There’s Trixie, of course, Speed’s look-alike girlfriend, who is rather accomplished for a pre-feminist gal pal. She can fly a plane and a maneuver a helicopter; she can also give a wicked karate chop when confronted with evil. However, she remains perky and upbeat throughout — her trademark is to giggle and wink, never letting us forget that, through it all, she’s still a female girl. Mysteriously, her blouse sports the letter “M,” like a scarlet letter. We’re left to wonder why.

Racer X (who is originally referred to as “The Masked Racer,” but the narrator drops that after one episode), is really Rex Racer (Speed’s older, somewhat-normal-named brother). Years before, Rex left home in a hissy fit after a wicked argument with Pops. Of course, this seems to be a rather lengthy period to hold a grudge against your entire family, but consider the source. Also, it deepens and sentimentalizes the plot lines, as Rex, under the mask and estranged, keeps a watchful eye out for his younger brother.

Ironically, Rex had moved on to become the world’s best racing car driver (imagine that “Most Likely To” in your high school yearbook!). He is known to have bad luck follow him in every race he enters (namely, other racers die!). However, he consistently stumps the media by wearing a mask and, even though it’s obvious to anyone with an intuition, he gives no information as to who he is and where he comes from (put this into context: there was no Internet and no Matt Drudge at this time).

Every time Racer X enters a scene, we are clued in – the narrator will remind us, “Unknown to Speed, this is his older brother, Rex, who ran away from home years ago.” We wonder if this announcement starts to wear on Rex every time he makes his entrance, yet it doesn’t seem to bruise his ego that he is always referred to in the context of his younger brother. Nevertheless, it must be a drag at parties.

The real star of the show, of course, is the theme song. You know it — you love it, but you probably didn’t realize that it was written in one afternoon and recorded in practically one take. The original Japanese version (the show was called Mach Go Go Go!) was an un-zippy, over-long, marching-band style tune, and it didn’t make the scene. The American team westernized it, and viola: one of the greatest theme songs in the history of our civilization. The jazzy closing credits, featuring a mind-blowing illustrative history of the automobile, with actual models driven by the show’s characters, is download-worthy. We’re still waiting for those damned flying cars, though.

The voiceover talent works overtime, and the overlapping of characters’ voices is both painfully obvious and pleasurably corny. Former child model and struggling actor Peter Fernandez found his niche dubbing Japanese entertainment for American audiences (Astro Boy, Marine Boy, Ultra Man, and several Godzilla flicks). Not only was he in charge of the entire U.S. translation/production of Speed Racer (trickier than it sounds), he was the voice of both Speed and Racer X. Corinne Orr was the voice of Trixie, Mom Racer and Spritel (Speed’s younger brother). You may also know her as the voice of Snuggle, the fabric softener bear. Voiceover vet Jack Grimes played Speed’s friend Sparky and Spritel’s simian friend Chim Chim.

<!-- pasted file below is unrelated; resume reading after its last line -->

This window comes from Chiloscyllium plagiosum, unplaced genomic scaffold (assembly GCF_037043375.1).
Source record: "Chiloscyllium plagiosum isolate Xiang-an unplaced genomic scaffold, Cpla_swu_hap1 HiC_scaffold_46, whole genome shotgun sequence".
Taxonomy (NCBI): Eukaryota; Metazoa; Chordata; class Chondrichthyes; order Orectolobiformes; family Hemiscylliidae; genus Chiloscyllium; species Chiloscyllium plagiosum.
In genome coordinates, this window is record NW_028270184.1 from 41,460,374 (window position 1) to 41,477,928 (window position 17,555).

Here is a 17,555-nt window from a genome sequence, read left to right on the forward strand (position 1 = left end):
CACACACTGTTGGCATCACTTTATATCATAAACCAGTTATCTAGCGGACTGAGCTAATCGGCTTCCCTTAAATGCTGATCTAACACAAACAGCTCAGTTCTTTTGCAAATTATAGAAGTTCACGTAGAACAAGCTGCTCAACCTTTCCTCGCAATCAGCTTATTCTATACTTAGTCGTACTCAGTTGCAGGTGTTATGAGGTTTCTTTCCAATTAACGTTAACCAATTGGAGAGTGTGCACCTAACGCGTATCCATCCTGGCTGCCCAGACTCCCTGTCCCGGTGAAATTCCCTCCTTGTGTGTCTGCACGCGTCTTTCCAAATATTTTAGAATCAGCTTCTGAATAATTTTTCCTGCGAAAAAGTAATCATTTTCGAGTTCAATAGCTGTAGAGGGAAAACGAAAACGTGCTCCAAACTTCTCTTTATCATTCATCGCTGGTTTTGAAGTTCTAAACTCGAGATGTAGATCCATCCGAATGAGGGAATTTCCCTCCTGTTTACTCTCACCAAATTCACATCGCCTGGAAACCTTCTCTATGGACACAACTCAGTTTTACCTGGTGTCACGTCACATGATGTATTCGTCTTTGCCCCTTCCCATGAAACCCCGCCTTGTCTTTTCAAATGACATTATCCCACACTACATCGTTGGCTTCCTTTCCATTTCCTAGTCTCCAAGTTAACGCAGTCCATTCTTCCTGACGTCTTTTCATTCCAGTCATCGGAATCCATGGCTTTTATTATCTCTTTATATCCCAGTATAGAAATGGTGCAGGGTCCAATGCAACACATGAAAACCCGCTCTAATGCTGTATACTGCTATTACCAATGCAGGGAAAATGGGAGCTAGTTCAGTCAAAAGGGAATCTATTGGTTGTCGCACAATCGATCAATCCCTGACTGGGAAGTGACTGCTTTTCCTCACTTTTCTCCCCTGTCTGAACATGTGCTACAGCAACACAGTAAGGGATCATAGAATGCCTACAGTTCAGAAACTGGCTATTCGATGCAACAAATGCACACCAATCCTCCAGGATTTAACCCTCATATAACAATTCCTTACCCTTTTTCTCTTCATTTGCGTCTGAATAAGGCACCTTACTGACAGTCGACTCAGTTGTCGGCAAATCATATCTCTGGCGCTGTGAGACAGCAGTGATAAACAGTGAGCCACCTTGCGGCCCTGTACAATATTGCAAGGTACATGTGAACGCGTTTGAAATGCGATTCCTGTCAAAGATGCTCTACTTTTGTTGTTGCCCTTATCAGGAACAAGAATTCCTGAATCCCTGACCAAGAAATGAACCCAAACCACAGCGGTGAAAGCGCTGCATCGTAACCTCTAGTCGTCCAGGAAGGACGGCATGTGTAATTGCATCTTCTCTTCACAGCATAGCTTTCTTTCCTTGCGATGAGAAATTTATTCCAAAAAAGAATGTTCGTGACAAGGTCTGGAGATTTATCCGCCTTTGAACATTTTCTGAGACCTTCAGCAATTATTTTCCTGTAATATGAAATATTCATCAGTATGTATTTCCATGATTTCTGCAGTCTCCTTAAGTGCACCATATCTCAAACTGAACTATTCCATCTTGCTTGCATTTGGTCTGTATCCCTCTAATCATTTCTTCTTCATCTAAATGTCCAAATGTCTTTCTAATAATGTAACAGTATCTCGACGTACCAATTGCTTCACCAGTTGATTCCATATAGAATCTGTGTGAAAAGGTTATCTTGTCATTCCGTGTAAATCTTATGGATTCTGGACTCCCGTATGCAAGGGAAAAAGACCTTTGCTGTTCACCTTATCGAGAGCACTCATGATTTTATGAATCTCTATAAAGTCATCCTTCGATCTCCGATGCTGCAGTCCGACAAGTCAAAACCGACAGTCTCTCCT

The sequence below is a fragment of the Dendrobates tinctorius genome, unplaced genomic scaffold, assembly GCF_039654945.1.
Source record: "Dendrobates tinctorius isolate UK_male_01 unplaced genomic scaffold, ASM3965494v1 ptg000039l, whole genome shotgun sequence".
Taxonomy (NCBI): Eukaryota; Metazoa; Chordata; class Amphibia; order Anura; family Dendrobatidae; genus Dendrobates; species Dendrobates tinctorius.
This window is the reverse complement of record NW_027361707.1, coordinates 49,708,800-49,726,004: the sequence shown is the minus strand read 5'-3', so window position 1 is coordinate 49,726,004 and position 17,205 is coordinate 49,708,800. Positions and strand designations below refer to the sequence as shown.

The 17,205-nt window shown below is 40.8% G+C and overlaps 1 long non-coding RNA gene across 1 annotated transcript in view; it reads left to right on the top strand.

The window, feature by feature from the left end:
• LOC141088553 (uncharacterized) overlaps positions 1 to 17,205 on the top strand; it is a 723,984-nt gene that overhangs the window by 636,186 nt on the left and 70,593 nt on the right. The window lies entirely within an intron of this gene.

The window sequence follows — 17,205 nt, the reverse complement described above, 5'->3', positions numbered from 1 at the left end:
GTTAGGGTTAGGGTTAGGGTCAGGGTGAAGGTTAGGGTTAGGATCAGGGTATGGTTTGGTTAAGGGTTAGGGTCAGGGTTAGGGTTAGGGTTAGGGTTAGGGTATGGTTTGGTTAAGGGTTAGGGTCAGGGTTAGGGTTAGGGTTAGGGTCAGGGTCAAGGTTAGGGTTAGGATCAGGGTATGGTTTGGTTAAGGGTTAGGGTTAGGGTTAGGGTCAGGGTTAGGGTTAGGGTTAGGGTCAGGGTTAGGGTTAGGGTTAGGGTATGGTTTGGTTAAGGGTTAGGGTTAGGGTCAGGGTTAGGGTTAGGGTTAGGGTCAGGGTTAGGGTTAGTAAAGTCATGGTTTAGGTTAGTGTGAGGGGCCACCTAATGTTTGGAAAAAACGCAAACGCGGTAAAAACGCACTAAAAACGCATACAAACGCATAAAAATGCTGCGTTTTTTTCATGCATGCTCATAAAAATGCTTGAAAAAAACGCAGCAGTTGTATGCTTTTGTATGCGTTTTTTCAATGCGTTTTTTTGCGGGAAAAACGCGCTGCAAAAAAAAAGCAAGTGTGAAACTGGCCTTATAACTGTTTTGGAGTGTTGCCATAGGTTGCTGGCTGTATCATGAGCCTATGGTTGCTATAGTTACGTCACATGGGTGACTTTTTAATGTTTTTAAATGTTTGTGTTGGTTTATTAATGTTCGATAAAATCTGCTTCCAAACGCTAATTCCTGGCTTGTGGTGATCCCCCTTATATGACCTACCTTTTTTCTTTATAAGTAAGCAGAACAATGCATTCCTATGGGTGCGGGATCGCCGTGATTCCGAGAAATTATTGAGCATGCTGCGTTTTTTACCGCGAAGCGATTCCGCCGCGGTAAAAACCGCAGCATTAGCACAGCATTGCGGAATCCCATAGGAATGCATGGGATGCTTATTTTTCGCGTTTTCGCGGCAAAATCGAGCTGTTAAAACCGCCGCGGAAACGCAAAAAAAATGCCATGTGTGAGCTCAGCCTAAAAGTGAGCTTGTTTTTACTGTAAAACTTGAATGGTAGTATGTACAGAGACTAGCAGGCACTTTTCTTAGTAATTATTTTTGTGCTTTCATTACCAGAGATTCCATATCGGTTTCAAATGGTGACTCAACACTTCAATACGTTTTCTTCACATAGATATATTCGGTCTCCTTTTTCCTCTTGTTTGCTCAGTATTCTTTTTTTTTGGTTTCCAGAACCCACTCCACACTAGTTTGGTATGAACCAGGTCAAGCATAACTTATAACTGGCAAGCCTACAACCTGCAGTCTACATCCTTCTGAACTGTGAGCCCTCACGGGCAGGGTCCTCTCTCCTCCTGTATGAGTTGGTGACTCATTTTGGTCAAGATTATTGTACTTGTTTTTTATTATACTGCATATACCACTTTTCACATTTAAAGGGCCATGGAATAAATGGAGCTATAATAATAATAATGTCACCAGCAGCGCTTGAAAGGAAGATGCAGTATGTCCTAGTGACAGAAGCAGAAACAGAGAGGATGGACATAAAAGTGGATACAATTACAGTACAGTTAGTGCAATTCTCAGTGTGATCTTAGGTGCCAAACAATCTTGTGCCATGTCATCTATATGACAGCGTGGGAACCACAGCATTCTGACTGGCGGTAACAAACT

Despite (or perhaps because of) the voiceover talent, the series will turn you as Japanese as it gets. Characters gasp in unison, or exclaim a long, drawn out expression of “ahhh’s,” “awww’s” and “oooooh’s!” Evildoers get punched, karate chopped and knocked out, but they never die. They say unlikely things such as “Unhand me!” and “Now’s our chance!” and “If you don’t make this jump, you’ll fall a thousand feet into the river. Good luck.” And all evildoers have New York accents – just like in real life.

Speed isn’t exactly the “demon on wheels” that the awesome song makes him out to be, but we’ll agree to look the other way. You’ll also wonder how the cast can wander around the Alps in the middle of a winter storm without a stitch of warm clothing. As well, Speed’s insistence on wearing an ascot is distracting, but there is a lot you can forgive here. The original animators were in love with American culture; you can see how it was absorbed and handed back to us so lovingly and with such care. It’s exactly as bad as you remember it, yet somehow better than bad.

Go, watch this DVD. Adventure’s waiting just ahead.

Also, check out Chassy’s racing flicks: The 24-Hour War and Winning: The Racing Life of Paul Newman.



Looking for something to fun to do with your kids while watching Chassy Media’s The 24 Hour War? LEGO has come up with the perfect companion piece for the film.

Just released for sale last month, the plastic brick-builder’s 2016 Ford GT & 1966 Ford GT40 set not only looks cool, but should make for an enticing parent-child activity while you sit down to watch The 24 Hour War.

The set is just one of the latest to come from LEGO’s Speed Champions lineup and joins other drool-worthy sets for adults and children alike, such as the Porsche 919 Hybrid and 917k and Audi R18 e-tron Quattro .